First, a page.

“The White Exhibition” at Emma museum caused a scandal during the summer but I haven’t read anything about it since. Artists Sofie Hesselholdt and Vibeke Mejlvang aimed to explore whiteness trough a vast museum exhibition. Their text We can’t believe we still have to protest this shit (2021) is provocative and offers thorough insight to their artistic aims. I like what they are after and the look of the ragged flags in the exhibition.

The exhibition is another step in our ongoing quest to question and reject old hierarchical patterns so as to create spaces of inclusiveness. In a world of dichotomies, of Us and Them, we find it urgent to unify, to define a common We, a global solidarity. To start all over again.

Soon after the exhibition opened an article Emma-museossa puhkesi kiista tanssijoiden palkoista ja työajoista [A disagreement in Emma-museum over dancers wages and work terms] (2021) Pekka Torvinen revealed, that four performers who had been commissioned for a durational performance had been in contact with the Trade Union for Theatre and Media Finland (Teme) because the contract the museum had offered was unfair.

The exhibition artists had developed a performance, which was centred on choreographies related to maintenance. The performances were structured with tight schedules, similar as factory work and required daily presence by the performers. Hesselholdt & Mejlvang described the performance as the “heart of the exhibition”. To cut cost the museum sought to have the performance executed by students, who were attached to the show as trainees. As the working conditions and the function of the performance was revealed, the students organised and sought to make their contract just. I think they were really brave to do so (send them a compliment over email). They wanted a reasonable fee and I think they also wanted to be acknowledged as artists.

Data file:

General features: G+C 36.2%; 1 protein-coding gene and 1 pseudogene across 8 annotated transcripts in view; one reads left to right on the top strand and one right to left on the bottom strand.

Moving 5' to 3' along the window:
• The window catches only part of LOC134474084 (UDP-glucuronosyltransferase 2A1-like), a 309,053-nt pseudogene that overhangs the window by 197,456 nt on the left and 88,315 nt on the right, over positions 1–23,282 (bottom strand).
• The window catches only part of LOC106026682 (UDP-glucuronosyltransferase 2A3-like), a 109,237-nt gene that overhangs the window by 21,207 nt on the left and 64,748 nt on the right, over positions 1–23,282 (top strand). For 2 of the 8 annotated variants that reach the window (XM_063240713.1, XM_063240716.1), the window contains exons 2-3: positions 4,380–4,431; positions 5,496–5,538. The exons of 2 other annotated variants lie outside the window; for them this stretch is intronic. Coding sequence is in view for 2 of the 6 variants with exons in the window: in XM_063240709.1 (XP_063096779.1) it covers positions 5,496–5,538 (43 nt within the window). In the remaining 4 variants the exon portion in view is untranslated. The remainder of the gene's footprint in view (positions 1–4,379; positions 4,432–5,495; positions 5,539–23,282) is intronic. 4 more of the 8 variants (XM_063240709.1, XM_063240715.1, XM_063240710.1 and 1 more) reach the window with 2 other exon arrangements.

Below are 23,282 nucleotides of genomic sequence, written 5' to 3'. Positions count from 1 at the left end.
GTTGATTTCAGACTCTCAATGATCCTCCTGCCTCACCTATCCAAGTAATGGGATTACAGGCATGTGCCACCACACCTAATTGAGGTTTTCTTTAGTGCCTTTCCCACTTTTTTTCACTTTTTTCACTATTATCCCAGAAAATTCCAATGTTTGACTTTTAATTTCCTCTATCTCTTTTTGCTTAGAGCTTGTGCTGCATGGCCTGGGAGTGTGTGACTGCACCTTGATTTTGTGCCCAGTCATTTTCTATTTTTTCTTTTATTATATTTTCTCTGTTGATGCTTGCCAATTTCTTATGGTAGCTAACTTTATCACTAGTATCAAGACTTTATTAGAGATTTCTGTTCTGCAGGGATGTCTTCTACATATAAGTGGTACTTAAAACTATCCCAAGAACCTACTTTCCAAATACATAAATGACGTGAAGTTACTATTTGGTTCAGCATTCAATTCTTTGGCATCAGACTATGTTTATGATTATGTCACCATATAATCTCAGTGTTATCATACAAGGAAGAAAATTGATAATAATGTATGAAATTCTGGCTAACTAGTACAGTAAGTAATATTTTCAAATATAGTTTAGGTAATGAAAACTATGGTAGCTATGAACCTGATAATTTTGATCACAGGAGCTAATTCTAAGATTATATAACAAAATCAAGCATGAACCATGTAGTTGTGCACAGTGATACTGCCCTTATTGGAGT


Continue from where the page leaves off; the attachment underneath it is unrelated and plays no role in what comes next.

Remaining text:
The article by Torvinen portrays the actions of Emma director Pilvi Kalhaman in a very negative light. According to this source Kalhama insists that their plan to use trainees was motivated by a desire to offer young artists a foothold in the field of art. They also argued that as the choreographies were not planned by the performers, an artist fee for the performers would have been unreasonable. Feels weird… Particularly in an emerging post-covid reality. The artists need the performers, who need the audience. The entire art affair insists that all parties participate equally. It makes absolutely no sense to pay a performer less then choreographer (or the audience).

As I understand it, most of the performers walked out from the production but I’m unsure what happened to the performance. I would like to know how Hesselholdt & Mejlvang felt about these debates and if the series of events had an impact in their praxis. Did this scandal motivate them to explore the conditions of class, capital and wage-labour further? Did the event effect their understanding of whiteness, does it have even more shades now? Interestingly the fee the artists were offered is close to the hourly wage of museum attendants. How did they feel about the entire debate?

The exhibition artists are using a picture from the performance as the front page of their website and comments on the exhibition performance documentation are turned off.